Kochia is an early emerging summer annual weed that flourishes in hot and arid conditions. Herbicide-resistant kochia can be found in several states, and this competitive weed is proven to reduce row-crop yield by as much as 70%.1
- Common names: Kochia, Mexican fireweed, Mirabel, mock cypress
- Scientific name: Bassia scoparia
- Cotyledons: Lance- or linear-shaped, dull green and smooth
- Leaf shape: Lance- or linear-shaped, grayish green and flat with soft hairs
- Stems: Branched, round and purple to red in color, with hairs
- Flowers: Green flowers with hairy bracts
- Reproduction: Monoecious (male and female attributes on one plant)
- Mature kochia plants grow up to 7 feet tall, with an extensive root system that can extend 15 feet into the soil and 21 feet in diameter.1
- Young kochia plants may be confused with lambsquarters seedlings. To identify young immature kochia, look for highly branched growth patterns with hairs occurring along the leaf.
- Adult kochia plants can produce up to 30,000 seeds.1
- The weed seeds spread via a “tumbleweed” mechanism, meaning a mature stem will detach from its base and then be blown around by the wind.
- Seeds do not remain viable in the soil for an extended period, but they exhibit a high initial germination rate. Under favorable conditions, seeds initiate germination within two to three hours and seedlings establish quickly.1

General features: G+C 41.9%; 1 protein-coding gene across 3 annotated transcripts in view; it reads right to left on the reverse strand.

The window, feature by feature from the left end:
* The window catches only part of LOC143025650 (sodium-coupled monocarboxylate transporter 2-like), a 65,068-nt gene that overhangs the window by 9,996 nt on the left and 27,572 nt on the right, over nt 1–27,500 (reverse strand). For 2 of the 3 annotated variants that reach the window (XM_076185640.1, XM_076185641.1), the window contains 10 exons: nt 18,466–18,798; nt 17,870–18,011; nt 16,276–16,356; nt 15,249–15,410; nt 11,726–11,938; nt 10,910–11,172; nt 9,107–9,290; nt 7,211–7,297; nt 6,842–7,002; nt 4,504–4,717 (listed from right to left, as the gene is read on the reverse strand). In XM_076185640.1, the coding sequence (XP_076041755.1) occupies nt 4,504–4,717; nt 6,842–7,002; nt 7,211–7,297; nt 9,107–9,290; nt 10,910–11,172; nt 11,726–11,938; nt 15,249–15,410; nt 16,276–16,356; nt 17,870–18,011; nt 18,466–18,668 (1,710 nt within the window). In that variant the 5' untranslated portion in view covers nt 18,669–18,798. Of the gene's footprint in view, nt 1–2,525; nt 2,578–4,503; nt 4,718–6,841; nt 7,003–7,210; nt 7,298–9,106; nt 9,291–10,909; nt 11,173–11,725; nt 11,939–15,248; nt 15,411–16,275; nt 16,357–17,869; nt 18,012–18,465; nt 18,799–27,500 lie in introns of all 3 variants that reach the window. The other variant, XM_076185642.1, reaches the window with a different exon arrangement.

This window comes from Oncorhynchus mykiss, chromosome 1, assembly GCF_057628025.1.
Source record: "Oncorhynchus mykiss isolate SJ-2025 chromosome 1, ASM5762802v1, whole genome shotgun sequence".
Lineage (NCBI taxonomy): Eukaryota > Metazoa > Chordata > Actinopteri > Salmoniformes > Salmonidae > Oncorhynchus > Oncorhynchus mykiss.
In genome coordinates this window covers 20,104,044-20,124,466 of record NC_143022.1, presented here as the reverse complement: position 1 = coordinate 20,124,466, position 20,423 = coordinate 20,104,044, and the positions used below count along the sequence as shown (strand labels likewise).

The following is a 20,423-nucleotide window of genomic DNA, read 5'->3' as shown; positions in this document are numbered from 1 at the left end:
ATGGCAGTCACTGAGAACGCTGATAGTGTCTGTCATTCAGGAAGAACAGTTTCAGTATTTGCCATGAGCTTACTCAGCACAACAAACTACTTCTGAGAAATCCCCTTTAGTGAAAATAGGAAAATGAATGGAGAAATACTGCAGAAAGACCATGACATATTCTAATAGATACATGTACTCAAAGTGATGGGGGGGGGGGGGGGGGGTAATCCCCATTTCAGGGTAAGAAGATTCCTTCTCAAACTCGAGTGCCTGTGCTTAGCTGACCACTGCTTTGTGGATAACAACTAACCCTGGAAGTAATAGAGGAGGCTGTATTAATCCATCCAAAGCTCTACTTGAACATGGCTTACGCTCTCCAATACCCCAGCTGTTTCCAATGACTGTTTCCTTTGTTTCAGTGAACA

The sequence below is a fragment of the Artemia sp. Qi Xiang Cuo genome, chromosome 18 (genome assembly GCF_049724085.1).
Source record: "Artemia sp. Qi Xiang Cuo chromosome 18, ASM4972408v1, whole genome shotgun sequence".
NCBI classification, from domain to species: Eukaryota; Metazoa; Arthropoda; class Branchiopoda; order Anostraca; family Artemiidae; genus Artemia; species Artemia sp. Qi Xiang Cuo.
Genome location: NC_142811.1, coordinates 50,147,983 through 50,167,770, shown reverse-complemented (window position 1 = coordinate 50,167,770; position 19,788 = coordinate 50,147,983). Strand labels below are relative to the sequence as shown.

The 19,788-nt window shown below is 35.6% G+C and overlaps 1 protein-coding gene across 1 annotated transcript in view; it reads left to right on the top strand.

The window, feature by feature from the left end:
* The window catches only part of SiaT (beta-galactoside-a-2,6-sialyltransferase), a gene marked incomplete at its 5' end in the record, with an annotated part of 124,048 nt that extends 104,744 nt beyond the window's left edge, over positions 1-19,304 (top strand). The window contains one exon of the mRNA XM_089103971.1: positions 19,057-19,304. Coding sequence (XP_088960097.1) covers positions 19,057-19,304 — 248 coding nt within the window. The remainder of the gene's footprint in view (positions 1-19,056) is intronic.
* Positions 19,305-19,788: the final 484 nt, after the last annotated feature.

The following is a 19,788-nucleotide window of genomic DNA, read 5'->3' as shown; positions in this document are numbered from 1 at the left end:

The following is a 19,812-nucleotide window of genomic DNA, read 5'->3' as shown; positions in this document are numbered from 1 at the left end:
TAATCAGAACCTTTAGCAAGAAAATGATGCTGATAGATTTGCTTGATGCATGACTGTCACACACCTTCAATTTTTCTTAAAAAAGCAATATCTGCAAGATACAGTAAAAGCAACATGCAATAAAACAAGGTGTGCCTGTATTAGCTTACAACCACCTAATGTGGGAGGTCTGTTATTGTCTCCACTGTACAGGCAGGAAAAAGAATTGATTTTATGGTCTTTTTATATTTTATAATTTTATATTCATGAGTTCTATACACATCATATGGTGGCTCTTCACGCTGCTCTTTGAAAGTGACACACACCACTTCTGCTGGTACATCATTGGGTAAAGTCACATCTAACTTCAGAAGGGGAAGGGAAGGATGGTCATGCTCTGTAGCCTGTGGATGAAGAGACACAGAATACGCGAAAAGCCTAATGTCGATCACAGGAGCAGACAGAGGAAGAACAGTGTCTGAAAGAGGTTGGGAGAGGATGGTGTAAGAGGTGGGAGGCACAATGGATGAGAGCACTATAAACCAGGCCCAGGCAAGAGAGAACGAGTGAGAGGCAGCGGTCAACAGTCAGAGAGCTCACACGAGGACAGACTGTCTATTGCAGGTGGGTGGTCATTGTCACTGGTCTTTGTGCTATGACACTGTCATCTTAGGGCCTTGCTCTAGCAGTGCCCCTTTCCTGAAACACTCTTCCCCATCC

- Heavy infestations of kochia are known to cause as much as 70% yield loss in row crops. The plants also can interfere with harvest by getting tangled up in machinery.1
- Kochia populations have been found with resistance to at least four herbicide groups: Group 2 (ALS inhibitors), Group 4 (synthetic auxins), Group 6 (photosystem II inhibitors) and Group 9 (EPSP synthase inhibitors).1
- According to WeedScience.org, herbicide-resistant kochia has been found in crops in 20 states. In addition, the weed has shown resistance to herbicides in noncrop areas like railways, roadsides, and industrial sites in Indiana, Idaho, Kansas, Iowa, New Mexico and Utah.
- Controlling kochia at an early stage is vital to prevent yield loss. Encourage customers to start each spring with tillage and/or a burndown herbicide application to control kochia.
- Apply the burndown shortly after the first flush of kochia has emerged.
- Following the burndown, customers should use a program approach that includes preemergence and postemergence applications with multiple modes of action and residual activity.
For Enlist E3® soybeans, applying Sonic® herbicide preemergence followed by a postemergence mix of Enlist One® herbicide and Liberty® herbicide can be a powerful program against kochia.
- It’s important to note that kochia is very adaptable to hot, dry conditions. In drought or dry weather conditions, the weed can develop a thick cuticle around the leaves, which makes it harder to absorb herbicides. Using the right adjuvants can help combat this issue.
- Rotation between grass and broadleaf crops also can help control kochia. Winter wheat is highly recommended for suppressing the weed.1
1United Soybean Board. 2023. Kochia. https://iwilltakeaction.com/weed/kochia
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